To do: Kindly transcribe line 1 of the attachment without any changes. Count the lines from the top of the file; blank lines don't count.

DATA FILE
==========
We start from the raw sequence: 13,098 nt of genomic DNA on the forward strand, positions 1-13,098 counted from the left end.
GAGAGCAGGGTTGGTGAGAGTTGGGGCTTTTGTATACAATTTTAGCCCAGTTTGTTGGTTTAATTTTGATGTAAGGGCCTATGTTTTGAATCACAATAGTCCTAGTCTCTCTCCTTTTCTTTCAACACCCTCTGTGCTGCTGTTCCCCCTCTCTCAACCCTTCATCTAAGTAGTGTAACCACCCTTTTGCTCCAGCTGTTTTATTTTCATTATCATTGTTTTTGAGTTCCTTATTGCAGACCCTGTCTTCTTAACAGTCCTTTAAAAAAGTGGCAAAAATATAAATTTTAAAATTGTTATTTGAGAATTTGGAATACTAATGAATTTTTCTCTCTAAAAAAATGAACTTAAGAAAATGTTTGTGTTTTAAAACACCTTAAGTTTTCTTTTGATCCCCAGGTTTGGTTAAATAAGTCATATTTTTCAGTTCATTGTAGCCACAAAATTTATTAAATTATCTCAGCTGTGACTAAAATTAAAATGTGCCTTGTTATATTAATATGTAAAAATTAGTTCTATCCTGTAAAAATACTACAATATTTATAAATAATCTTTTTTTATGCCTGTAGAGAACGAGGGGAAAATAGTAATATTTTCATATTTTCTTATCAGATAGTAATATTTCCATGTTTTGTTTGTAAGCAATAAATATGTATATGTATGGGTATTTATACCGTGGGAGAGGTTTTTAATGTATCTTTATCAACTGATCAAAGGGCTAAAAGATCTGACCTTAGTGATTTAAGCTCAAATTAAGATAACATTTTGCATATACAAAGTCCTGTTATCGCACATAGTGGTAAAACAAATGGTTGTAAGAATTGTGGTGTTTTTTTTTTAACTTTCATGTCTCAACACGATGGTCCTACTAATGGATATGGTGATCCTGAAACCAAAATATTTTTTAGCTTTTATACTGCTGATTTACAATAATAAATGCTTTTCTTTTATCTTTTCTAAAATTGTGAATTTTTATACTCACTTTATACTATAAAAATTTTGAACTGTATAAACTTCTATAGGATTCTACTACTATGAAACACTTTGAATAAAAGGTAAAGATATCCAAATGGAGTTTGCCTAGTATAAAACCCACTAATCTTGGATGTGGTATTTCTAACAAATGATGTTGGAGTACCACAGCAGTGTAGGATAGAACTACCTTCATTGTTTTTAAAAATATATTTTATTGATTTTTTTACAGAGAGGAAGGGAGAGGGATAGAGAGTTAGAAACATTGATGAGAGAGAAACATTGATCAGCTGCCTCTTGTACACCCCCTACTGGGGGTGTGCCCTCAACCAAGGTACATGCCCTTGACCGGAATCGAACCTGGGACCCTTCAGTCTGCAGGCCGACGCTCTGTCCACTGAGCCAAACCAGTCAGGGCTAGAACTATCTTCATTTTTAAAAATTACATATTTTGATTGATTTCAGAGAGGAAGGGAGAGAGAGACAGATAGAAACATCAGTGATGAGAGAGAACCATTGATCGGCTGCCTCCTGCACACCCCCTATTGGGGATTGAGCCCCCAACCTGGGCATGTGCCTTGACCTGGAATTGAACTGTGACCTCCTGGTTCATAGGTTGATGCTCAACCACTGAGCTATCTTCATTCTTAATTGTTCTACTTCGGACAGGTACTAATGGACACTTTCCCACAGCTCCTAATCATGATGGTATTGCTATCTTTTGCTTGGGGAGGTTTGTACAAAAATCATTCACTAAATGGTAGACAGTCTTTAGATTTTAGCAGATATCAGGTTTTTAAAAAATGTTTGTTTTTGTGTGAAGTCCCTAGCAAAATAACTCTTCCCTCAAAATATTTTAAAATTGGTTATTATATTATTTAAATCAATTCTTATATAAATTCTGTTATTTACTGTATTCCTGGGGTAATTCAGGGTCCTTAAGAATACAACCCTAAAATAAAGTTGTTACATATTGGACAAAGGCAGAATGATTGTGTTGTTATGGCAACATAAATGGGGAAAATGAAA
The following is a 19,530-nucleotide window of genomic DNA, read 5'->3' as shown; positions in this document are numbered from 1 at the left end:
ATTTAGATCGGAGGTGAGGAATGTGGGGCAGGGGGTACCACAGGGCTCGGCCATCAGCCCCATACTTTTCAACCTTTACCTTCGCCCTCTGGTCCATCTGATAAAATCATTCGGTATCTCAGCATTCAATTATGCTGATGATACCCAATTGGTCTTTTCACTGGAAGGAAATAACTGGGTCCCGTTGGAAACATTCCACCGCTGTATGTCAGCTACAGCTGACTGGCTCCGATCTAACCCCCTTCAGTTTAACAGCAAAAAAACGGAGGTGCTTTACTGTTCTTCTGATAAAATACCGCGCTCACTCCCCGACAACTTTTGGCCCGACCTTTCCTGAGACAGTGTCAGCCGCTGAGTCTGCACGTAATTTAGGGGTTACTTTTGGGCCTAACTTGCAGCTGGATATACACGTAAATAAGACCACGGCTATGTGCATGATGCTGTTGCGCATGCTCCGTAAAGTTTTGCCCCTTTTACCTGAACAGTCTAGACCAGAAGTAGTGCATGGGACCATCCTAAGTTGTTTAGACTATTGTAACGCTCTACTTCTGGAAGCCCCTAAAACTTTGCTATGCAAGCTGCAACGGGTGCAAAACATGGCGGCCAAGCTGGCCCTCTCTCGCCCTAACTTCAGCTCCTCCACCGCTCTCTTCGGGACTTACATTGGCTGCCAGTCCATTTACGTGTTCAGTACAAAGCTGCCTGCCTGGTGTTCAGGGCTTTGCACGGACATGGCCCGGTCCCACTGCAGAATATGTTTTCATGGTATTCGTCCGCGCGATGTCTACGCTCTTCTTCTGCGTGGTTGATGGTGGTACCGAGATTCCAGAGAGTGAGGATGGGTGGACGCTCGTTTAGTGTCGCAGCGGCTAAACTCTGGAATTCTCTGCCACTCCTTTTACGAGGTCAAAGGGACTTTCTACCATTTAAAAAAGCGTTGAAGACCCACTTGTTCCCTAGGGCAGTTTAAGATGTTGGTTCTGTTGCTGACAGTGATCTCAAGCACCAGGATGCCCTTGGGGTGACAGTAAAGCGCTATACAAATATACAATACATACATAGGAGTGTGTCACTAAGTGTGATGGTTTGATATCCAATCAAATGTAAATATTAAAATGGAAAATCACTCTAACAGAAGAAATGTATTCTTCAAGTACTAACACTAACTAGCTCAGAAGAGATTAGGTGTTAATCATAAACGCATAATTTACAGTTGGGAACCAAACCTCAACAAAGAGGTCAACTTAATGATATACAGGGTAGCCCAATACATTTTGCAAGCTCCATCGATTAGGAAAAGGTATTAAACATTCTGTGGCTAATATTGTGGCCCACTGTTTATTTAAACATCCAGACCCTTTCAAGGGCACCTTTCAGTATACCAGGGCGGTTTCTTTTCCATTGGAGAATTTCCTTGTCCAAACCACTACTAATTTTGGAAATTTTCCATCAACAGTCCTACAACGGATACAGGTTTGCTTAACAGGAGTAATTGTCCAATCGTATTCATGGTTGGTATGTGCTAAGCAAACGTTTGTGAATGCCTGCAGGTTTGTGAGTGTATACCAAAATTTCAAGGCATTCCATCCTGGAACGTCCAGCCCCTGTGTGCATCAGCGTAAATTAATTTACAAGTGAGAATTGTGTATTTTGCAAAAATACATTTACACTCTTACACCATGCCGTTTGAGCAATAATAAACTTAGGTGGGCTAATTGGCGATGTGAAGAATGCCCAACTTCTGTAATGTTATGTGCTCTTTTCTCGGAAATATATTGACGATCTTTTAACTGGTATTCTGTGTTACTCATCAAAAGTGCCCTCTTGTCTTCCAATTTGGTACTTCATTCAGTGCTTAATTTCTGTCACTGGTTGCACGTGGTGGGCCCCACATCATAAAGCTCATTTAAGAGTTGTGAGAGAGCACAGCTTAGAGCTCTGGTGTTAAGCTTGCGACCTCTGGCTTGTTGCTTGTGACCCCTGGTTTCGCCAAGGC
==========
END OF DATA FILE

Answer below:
We start from the raw sequence: 13,098 nt of genomic DNA on the forward strand, positions 1-13,098 counted from the left end.